published on UK Free TV
Delusional DAB arguments page
published on UK Free TV
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Saturday, 26 February 2011
The DAB situation that we are lumbered with in the UK and Norway (Who I believe also use the same DAB standard as the UK)is nothing short of a joke! To be told by polititians that it's all part of a Digital Ecconomy Act, is just laughable indeed for many reasons.
The first point I'd like to make is that DAB uses band 3; a terrible band to use for domestic broadcasting for many reasons mainly due to it's poor propagation and lack of field stregnth per metre; i.e: the ammount of voltage developed accross a 1 metre length of antenna rod in free space. This is measured in microVolts per metre, so for a frequency in band 3 of 200 MHz with a received field strength devloped across such an antenna of say, 50 microVolts per metre, the same antenna in band 2(FM)at 100 MHZ, would read 100 microVots, a 6 dB increase in level. Therefore to acheive the same punch as an FM band 1 transmission a DAB transmitter needs to put out a carrier wave of 4 times the effective radiated power to acheive the same level of building penetration. This is why DAB does not work at a moderate distance from a transmitter.
This is why we have people moaning that their brand new shiny DAB set only works if the set has been placed in a special spot on a window ledge, or with the antenna hangining out of a window of a tall building.
So to counteract this lack of field strength what do the idiots at OFCOM in charge of spectrum management do?... Yep!... they sanction the building of lots and lots of new DAB transmitter sites with even more power demand on the National Grid than the entire FM network of transmitters in the UK.
So, Digital Ecconomy Act, me arse! Oh, and then there's the power hungry DAB radios and the chargers that are needed to charge them up for portable use... Ever tried to operate a DAB radio on a battery of cells for more than 4 hours without them going almost flat anyone??! As I said before, digital radio, fine, but let's develop a worldwide compatible system that works and works well. The American IBOC digital system is on the right lines as it's backwards compatible with FM transmitter sites, using a digital sub carrier alongside of the FM carrier. Although IBOC is not perfect, it could be developed more and then the problem of poor propagation is then negated. After all, AM radio is a good univerally adopted broadcast medium and before anyone shoots me down in flames here, the sound quality on AM is restricted to a 4.5 KHz audio bandwidth in region 1 Europe by the broadcast regulators, not the broadcasters. A good quality AM signal with a 15 KHz bandwidth and using a properly designed wideband AM receiver sounds awsome! (As good as FM) Remember just how good the audio on Radio Caroline sounded with it's 50 KW transmitter and 10 KHz plus wideband transmissions using an Optimod AM processor.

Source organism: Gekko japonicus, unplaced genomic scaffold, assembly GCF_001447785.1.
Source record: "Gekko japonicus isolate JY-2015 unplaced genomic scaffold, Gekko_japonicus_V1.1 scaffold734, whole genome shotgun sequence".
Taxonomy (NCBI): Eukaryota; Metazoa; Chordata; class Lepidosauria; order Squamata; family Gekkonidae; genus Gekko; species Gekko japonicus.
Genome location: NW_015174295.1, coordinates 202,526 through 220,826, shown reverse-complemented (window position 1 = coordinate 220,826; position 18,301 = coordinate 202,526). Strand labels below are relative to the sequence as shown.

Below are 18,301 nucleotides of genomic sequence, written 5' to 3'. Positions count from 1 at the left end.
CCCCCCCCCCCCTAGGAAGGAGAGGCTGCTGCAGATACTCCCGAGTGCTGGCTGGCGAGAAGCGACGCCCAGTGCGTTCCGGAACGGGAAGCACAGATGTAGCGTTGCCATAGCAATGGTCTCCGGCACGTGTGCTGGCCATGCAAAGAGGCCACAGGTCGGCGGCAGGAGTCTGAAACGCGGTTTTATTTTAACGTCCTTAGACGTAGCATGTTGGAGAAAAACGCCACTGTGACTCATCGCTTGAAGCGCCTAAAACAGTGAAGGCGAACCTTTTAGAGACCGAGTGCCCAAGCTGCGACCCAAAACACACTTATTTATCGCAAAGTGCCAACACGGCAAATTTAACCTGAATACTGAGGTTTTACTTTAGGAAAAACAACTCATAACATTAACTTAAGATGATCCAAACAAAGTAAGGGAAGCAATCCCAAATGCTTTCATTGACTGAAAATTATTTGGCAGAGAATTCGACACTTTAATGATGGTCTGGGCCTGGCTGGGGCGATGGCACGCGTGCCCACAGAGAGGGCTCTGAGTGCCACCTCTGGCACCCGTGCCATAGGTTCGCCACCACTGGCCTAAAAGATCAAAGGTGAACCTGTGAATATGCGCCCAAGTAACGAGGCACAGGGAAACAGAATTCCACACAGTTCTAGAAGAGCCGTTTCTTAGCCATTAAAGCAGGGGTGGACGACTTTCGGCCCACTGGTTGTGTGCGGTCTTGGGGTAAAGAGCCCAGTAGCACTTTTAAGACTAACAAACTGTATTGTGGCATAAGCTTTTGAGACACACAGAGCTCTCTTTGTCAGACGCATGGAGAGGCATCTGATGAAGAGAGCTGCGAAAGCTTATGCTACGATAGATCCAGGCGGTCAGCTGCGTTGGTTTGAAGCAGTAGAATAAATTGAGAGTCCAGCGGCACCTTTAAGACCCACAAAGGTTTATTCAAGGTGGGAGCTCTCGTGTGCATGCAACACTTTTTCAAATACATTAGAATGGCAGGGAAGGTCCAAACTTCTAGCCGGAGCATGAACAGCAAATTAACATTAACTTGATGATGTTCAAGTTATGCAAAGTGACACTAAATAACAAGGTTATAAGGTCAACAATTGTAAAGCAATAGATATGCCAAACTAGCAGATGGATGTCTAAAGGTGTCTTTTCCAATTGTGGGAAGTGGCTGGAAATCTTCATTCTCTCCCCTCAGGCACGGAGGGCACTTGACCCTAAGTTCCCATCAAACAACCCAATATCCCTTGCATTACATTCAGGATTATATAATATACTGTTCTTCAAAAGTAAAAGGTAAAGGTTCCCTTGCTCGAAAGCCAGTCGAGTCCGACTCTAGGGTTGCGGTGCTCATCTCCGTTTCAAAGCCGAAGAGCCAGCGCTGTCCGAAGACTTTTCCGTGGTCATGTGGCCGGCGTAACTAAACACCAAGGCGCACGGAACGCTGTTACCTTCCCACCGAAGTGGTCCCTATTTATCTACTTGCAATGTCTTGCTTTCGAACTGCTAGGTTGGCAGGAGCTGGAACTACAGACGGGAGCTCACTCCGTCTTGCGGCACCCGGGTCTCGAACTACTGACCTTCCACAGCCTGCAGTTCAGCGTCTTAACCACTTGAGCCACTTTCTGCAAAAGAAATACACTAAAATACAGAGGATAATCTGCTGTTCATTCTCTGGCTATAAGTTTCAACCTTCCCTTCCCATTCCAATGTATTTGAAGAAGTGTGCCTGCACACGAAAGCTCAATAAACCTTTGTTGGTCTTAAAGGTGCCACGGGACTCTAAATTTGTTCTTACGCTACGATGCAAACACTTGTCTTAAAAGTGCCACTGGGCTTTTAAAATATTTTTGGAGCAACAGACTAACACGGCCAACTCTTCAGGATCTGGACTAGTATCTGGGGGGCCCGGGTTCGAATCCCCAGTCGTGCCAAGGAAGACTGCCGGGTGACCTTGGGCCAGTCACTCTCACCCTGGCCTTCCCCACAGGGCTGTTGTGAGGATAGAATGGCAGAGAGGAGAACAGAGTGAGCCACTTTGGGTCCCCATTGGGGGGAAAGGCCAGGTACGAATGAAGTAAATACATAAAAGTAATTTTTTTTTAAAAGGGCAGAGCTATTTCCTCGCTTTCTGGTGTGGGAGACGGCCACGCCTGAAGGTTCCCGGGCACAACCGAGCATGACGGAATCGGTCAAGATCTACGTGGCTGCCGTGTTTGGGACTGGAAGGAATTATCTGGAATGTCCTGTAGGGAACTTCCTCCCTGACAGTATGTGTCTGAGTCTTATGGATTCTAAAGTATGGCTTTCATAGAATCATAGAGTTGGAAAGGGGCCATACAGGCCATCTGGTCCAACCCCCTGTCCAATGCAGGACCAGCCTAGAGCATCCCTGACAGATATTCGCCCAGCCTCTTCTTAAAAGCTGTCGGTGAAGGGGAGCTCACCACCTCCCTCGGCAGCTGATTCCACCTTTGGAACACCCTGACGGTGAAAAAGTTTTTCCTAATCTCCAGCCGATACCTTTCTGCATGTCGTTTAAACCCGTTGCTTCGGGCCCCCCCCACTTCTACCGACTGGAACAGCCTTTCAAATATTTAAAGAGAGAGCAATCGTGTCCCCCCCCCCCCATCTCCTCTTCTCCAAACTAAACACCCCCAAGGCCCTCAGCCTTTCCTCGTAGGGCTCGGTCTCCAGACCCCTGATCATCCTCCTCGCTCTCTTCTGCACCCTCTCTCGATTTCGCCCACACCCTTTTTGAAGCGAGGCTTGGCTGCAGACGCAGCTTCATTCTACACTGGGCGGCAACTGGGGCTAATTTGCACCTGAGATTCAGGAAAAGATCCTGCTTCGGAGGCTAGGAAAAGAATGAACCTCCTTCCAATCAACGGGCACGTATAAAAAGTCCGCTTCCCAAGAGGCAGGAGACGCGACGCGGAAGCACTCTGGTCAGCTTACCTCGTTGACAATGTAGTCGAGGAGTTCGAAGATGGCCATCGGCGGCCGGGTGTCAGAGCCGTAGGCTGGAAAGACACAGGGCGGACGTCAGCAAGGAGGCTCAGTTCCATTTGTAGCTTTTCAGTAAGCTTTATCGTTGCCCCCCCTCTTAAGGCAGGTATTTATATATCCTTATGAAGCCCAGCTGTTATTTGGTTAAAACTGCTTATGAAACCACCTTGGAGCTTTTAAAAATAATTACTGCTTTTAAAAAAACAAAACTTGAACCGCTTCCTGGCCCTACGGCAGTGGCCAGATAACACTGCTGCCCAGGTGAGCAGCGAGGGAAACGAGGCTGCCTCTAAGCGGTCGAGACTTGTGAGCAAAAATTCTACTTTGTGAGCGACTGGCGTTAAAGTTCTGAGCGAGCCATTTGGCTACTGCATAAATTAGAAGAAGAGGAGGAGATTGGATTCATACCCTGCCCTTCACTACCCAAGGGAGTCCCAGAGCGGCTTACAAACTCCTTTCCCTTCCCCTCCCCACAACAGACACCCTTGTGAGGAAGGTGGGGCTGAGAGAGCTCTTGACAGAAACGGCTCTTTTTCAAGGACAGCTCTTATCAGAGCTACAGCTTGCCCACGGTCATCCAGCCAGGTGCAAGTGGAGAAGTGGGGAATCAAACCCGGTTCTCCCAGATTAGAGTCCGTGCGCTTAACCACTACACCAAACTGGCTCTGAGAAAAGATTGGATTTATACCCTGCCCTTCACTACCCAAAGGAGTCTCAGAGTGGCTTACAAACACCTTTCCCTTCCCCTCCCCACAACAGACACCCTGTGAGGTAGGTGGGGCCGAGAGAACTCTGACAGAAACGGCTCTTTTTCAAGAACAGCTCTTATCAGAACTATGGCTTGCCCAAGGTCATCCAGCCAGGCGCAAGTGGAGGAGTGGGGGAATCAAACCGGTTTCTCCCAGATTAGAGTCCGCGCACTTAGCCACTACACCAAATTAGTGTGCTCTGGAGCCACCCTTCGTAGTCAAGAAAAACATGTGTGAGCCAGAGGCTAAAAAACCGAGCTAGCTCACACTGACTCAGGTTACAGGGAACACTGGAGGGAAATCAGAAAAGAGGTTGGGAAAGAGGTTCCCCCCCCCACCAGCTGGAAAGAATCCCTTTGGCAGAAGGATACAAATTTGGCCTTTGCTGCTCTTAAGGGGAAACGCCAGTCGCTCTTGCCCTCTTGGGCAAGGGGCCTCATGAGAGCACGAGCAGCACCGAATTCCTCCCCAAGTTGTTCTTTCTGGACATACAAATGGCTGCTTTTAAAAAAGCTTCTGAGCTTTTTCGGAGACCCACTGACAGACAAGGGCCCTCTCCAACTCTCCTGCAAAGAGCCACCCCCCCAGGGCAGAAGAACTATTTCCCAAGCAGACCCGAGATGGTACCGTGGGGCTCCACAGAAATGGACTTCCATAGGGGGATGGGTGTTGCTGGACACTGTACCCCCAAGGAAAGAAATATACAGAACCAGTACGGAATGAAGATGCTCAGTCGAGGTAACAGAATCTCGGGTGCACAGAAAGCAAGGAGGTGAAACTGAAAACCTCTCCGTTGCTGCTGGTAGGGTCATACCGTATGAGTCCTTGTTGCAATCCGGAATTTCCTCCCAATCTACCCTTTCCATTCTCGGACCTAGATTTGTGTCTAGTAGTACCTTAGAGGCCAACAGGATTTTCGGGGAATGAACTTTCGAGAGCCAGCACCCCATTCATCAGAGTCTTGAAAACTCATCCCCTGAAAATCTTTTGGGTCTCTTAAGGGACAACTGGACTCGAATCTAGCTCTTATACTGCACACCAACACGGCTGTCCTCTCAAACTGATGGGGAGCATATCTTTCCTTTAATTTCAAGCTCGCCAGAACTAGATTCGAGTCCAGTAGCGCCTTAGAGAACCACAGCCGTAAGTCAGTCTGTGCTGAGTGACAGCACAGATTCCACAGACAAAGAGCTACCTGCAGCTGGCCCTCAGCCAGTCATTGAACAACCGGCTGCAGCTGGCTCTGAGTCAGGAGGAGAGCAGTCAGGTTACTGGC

If the RF spectrum was set up by broadcast engineers only and not politicians with their advizors then we would have more room to spread out and operate stations without all of the technical restrictions of reduced bandwith, too much digital compression and a money grabbing corporate industry who are only hell bent on making lots of cash, selling advertizing and pleasing their shareholders at the expense of higher technical standards for the listeners.
One final poit that also worries me about DAB is that it's a totalitarian medium... Think about it, right, if you don't get on to a multiplex, then your station can't broadcast; but with FM the ball game is in your court. In other words DAB is an exclusive club, right... in other words: "You pay us whatever we say or else we take you of the air"... Now that's hardly demorcratic is it?
It's not easy to broadcast as an independent operator on DAB it's either you join a multiplex or you have no future on the airwaves if they close down FM and AM as well. Maybe that's the Government's plan for even more ways in which to dumb down an already poor broadcasting system in the UK.